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Scotland’s peatlands: what’s all the fuss about?
Over one fifth of Scotland’s land area is covered by peatlands - predominantly blanket bogs. The most extensive areas are found in the northern and western Highlands and Islands, with those in Caithness and Sutherland among the largest and most intact in the world today. Raised bogs are mostly confined to lowlands in the Central Belt and Grampian Plain.
We are coming to realise the importance of our peatlands. As stores of carbon they are important in helping to tackle climate warming and as the raw ingredient of rural farming, tourism and crofting they are vital to the economy. They also offer a role in flood regulation and water quality and support nationally and internationally important biodiversity.
Peatlands are threatened by a number of human activities; notably drainage for agriculture and forestry, over-grazing, burning and more recently by some renewable energy developments. In the past, peatlands were regarded as having little value and policy actively drove their destruction with the aim to encourage more “productive uses.” This has led to a situation where many of the benefits described above have been lost or could be lost in the future. Indeed, many of Scotland’s bogs are already in poor condition and as such could benefit from restoration of some kind.
Peatland Restoration in Scotland: the policy context
Peatland restoration has multiple aims and multiple potential benefits. The Land Use Strategy (LUS), required by section 57 of the Climate Change Act, sets in place a vision for the better integration of different types of land uses in Scotland. Although the strategy encourages multiple uses, it specifies that where land is highly suitable for one primary use (such as carbon storage) this value should be recognised in decision making. Peatlands are specifically mentioned for their importance in the context of climate change. Proposal 9 of the LUS is to develop a methodology to take account of changes in soil carbon for: carbon accounting purposes;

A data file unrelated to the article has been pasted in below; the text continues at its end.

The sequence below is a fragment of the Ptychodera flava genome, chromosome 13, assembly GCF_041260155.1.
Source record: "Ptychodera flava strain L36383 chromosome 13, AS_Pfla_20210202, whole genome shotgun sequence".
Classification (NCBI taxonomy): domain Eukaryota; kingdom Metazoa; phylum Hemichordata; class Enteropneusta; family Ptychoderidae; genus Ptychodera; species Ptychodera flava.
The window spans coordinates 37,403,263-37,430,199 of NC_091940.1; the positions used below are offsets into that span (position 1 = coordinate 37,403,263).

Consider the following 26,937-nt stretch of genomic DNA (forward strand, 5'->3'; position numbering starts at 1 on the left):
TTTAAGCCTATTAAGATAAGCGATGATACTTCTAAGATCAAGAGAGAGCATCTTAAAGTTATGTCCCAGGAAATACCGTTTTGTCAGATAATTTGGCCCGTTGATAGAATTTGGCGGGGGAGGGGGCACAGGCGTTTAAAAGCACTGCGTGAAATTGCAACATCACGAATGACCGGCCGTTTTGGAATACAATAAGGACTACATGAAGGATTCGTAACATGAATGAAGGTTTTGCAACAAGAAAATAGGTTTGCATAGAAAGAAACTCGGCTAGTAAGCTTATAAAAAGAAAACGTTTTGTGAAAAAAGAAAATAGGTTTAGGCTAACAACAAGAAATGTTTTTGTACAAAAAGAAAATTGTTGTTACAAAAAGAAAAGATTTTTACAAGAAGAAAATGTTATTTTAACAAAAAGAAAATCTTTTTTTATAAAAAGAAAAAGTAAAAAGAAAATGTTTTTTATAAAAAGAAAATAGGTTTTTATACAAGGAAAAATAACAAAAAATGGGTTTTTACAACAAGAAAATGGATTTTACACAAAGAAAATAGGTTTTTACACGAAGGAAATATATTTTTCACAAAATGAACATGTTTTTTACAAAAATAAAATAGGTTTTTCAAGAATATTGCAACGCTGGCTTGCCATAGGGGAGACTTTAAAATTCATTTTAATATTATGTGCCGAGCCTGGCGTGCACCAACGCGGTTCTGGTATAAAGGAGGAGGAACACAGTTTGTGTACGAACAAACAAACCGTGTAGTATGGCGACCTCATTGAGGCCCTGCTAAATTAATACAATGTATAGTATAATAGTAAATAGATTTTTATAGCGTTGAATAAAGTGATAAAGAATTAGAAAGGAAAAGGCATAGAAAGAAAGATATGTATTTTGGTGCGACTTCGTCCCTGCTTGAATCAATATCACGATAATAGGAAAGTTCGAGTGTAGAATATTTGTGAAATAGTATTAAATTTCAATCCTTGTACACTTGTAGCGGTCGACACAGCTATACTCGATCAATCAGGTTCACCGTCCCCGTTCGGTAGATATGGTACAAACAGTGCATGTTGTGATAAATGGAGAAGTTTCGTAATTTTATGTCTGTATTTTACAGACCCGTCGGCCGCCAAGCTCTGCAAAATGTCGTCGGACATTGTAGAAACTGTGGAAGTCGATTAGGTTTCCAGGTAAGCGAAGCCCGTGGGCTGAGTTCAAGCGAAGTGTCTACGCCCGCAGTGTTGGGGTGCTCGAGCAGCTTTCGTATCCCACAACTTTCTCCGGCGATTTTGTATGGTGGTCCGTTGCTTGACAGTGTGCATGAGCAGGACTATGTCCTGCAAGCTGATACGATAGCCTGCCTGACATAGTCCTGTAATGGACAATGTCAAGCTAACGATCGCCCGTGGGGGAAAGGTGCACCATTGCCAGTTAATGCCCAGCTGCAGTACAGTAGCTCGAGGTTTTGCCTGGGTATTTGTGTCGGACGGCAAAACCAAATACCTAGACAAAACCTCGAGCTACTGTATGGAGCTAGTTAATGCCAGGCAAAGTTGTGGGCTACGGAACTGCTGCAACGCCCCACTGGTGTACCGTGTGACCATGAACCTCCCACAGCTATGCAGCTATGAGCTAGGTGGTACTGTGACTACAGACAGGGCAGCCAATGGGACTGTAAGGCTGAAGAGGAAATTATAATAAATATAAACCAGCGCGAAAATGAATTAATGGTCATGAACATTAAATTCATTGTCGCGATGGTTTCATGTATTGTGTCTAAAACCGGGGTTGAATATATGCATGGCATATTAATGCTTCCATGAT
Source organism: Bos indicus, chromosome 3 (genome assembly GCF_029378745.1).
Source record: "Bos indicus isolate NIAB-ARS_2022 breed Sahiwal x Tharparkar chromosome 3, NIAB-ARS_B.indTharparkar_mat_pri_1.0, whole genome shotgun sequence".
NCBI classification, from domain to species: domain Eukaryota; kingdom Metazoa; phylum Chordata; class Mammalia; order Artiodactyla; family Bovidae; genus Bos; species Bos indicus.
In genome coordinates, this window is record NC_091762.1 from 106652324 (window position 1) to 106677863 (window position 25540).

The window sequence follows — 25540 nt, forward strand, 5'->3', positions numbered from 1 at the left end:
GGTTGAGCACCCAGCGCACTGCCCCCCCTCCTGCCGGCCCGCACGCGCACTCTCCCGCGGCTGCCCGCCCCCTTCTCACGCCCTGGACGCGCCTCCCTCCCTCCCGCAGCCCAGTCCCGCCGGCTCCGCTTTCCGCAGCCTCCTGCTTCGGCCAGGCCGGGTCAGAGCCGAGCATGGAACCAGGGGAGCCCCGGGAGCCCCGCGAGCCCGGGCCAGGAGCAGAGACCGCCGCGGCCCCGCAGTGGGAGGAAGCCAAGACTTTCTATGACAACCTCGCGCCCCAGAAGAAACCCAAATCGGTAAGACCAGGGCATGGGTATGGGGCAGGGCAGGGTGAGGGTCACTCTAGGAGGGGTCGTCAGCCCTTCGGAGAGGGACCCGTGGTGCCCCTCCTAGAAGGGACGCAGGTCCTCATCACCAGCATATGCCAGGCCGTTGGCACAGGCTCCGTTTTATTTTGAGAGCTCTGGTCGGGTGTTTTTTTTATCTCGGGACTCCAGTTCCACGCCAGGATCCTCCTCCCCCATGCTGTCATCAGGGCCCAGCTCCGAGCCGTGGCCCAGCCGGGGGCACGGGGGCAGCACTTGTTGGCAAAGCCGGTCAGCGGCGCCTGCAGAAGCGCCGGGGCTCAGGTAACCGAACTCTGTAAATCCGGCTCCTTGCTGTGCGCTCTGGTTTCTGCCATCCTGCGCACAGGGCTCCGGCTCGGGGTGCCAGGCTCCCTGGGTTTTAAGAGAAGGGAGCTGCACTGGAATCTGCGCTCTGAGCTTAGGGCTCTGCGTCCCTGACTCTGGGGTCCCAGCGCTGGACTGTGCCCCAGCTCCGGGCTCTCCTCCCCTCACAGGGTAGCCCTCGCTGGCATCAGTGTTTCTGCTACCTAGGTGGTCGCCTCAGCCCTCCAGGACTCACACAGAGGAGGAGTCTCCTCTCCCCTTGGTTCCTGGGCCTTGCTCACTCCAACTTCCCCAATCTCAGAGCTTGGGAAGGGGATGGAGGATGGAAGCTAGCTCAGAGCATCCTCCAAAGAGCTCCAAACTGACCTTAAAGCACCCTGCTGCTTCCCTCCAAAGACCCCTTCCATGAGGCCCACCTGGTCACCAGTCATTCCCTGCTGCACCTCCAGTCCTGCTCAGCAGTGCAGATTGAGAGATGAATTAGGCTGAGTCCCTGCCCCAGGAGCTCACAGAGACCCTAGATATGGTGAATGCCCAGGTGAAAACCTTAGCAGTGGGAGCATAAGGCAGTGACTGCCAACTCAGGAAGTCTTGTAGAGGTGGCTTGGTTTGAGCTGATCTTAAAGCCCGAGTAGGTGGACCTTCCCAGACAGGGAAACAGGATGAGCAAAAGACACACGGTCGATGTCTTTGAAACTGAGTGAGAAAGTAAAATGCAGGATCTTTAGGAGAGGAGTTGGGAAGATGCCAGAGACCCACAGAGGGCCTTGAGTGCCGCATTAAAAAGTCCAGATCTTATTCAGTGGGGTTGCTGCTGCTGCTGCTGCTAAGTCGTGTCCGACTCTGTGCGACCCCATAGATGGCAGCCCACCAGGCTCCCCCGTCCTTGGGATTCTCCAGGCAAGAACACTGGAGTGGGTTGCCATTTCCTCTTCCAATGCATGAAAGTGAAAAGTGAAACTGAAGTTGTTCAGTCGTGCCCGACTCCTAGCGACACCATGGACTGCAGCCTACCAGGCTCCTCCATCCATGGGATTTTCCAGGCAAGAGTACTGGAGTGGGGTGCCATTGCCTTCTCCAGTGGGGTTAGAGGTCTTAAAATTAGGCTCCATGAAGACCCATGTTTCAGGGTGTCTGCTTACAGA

improved understanding of potential benefits from conservation and management of carbon rich soils; and
delivering measures to help secure long-term management of all land-based carbon stores.
The Scottish Government published its Second Report on Proposals and Policies setting out how it would meet its emissions targets. It includes a number of references to the role of peatlands in reducing greenhouse gas emissions; specifically noting scientific, partnership and restoration challenges. These are currently being addressed by the National Peatland Plan (currently out for consultation) led by SNH and a wide group of stakeholders.
SNH’s Peatland ACTION project is taking the restoration challenge head-on
As lead adviser to the Scottish Government on peatland restoration Scottish Natural Heritage (SNH) was allocated £5 million from the Green Stimulus Package for spend in 2014/15. The “Peatland ACTION” project was set up with SNH administering the funding to:
The last formal applications deadline was on the 11th of June 2014, and the project was in receipt of 47 new applications reflecting continued interest in peatland restoration across the Scottish land management sector.
Peatland ACTION has kick-started the draft National Peatland Plan’s restoration quest, and will continue beyond March 2015 in an awareness raising and facilitating role. Once available the new Scottish Rural Development Programme (SRDP) will become the main method of funding to restore and manage peatland habitats. You can contact the Peatland ACTION team by email: PeatlandACTION@snh.gov.uk and we would love to hear your views on the National Peatland Plan - view the consultation here.
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